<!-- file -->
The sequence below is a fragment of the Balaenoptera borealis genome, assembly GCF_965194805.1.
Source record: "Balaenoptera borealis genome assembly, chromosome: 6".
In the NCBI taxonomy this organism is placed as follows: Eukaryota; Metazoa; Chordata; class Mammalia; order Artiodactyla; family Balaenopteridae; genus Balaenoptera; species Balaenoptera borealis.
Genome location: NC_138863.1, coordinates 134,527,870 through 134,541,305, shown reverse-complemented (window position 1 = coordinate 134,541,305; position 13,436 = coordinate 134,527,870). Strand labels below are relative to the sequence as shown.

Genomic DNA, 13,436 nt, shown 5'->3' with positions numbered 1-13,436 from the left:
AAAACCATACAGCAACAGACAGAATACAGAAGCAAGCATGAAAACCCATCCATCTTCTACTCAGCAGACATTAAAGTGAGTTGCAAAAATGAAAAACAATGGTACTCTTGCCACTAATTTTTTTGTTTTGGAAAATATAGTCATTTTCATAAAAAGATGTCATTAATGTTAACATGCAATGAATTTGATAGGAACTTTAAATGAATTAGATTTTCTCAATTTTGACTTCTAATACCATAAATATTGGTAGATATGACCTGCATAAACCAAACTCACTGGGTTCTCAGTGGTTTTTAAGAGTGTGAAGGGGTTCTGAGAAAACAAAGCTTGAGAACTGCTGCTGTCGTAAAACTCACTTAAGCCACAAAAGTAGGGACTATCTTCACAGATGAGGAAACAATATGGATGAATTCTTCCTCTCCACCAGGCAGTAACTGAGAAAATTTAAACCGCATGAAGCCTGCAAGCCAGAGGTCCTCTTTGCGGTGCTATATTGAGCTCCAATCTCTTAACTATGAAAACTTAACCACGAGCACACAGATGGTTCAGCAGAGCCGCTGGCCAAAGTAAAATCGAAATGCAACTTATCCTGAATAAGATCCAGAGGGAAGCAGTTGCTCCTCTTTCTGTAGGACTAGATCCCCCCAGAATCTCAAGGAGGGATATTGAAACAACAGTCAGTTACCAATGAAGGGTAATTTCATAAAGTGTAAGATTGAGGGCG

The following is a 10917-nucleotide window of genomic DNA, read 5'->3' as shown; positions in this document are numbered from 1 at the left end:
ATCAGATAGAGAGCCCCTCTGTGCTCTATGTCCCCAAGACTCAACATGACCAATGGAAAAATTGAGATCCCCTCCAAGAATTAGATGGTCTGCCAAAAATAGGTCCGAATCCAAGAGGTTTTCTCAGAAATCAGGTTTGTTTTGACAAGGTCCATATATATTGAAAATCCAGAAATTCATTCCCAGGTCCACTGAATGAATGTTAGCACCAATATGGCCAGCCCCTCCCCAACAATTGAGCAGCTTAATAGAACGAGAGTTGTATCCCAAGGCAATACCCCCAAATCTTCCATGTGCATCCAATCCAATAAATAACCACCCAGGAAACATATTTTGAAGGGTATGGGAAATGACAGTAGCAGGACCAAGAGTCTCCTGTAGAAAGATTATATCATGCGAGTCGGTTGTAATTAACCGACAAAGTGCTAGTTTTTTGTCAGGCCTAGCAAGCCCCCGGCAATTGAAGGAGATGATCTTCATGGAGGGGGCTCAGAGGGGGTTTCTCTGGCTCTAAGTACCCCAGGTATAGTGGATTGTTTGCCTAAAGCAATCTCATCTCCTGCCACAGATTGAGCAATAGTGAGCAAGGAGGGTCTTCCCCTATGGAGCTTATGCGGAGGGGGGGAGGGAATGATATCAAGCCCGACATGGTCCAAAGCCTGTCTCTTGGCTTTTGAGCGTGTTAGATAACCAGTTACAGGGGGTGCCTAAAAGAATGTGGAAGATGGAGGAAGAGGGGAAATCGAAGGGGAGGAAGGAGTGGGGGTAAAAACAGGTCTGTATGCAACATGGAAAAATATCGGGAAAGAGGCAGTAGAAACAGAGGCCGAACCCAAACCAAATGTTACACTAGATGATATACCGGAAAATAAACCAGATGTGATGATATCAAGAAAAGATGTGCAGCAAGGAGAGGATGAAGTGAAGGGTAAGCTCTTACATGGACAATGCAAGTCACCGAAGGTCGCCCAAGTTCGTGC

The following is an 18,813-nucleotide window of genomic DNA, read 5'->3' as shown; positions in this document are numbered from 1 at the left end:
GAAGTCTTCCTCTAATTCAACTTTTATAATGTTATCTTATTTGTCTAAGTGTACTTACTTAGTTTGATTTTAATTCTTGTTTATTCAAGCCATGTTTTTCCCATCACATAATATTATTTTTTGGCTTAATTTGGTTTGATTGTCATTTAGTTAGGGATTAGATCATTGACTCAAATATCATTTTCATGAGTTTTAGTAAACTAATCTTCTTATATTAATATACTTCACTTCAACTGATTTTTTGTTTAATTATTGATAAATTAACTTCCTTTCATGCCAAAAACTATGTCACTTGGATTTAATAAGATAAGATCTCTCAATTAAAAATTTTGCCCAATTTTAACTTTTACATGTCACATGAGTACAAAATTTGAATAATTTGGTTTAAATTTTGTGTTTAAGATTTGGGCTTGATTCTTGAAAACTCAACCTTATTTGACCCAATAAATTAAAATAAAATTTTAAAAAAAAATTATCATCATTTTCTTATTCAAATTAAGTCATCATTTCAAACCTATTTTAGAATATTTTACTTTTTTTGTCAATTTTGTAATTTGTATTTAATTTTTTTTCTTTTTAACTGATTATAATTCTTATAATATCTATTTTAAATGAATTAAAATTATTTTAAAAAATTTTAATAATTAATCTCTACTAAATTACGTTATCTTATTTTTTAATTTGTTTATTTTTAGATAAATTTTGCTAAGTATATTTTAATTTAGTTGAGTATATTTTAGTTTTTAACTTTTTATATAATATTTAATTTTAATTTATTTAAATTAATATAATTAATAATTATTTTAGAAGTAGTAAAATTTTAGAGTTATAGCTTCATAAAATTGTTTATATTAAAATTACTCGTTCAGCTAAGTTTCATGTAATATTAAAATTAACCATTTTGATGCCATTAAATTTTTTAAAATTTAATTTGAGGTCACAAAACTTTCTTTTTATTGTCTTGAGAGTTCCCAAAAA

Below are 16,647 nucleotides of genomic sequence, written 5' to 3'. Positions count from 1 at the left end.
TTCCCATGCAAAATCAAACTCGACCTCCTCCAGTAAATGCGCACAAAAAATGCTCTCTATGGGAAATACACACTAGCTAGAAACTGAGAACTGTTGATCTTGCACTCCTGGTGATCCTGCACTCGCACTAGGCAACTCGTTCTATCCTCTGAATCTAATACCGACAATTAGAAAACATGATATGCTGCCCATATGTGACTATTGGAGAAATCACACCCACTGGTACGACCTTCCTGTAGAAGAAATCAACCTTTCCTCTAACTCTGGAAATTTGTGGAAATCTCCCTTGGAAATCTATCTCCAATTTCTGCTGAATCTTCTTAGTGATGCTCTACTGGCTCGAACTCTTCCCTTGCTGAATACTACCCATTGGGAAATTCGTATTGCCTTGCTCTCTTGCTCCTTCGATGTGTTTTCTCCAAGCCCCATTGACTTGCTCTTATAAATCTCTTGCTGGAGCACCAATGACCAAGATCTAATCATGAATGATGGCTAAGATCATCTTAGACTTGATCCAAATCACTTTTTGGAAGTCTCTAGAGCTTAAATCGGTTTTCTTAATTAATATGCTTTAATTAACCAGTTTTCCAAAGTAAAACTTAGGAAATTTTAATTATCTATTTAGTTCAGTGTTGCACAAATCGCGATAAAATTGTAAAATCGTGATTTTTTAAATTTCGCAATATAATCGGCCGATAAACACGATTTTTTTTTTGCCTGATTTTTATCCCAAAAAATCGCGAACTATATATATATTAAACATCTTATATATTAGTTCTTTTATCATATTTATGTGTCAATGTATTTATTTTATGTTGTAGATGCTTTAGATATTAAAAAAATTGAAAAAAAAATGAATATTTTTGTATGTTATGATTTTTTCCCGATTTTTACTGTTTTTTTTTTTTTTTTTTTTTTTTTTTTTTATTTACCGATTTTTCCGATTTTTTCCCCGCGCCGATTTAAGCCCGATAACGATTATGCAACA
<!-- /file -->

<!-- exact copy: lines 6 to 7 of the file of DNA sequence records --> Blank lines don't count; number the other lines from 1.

AAAACCATACAGCAACAGACAGAATACAGAAGCAAGCATGAAAACCCATCCATCTTCTACTCAGCAGACATTAAAGTGAGTTGCAAAAATGAAAAACAATGGTACTCTTGCCACTAATTTTTTTGTTTTGGAAAATATAGTCATTTTCATAAAAAGATGTCATTAATGTTAACATGCAATGAATTTGATAGGAACTTTAAATGAATTAGATTTTCTCAATTTTGACTTCTAATACCATAAATATTGGTAGATATGACCTGCATAAACCAAACTCACTGGGTTCTCAGTGGTTTTTAAGAGTGTGAAGGGGTTCTGAGAAAACAAAGCTTGAGAACTGCTGCTGTCGTAAAACTCACTTAAGCCACAAAAGTAGGGACTATCTTCACAGATGAGGAAACAATATGGATGAATTCTTCCTCTCCACCAGGCAGTAACTGAGAAAATTTAAACCGCATGAAGCCTGCAAGCCAGAGGTCCTCTTTGCGGTGCTATATTGAGCTCCAATCTCTTAACTATGAAAACTTAACCACGAGCACACAGATGGTTCAGCAGAGCCGCTGGCCAAAGTAAAATCGAAATGCAACTTATCCTGAATAAGATCCAGAGGGAAGCAGTTGCTCCTCTTTCTGTAGGACTAGATCCCCCCAGAATCTCAAGGAGGGATATTGAAACAACAGTCAGTTACCAATGAAGGGTAATTTCATAAAGTGTAAGATTGAGGGCG

The following is a 10917-nucleotide window of genomic DNA, read 5'->3' as shown; positions in this document are numbered from 1 at the left end: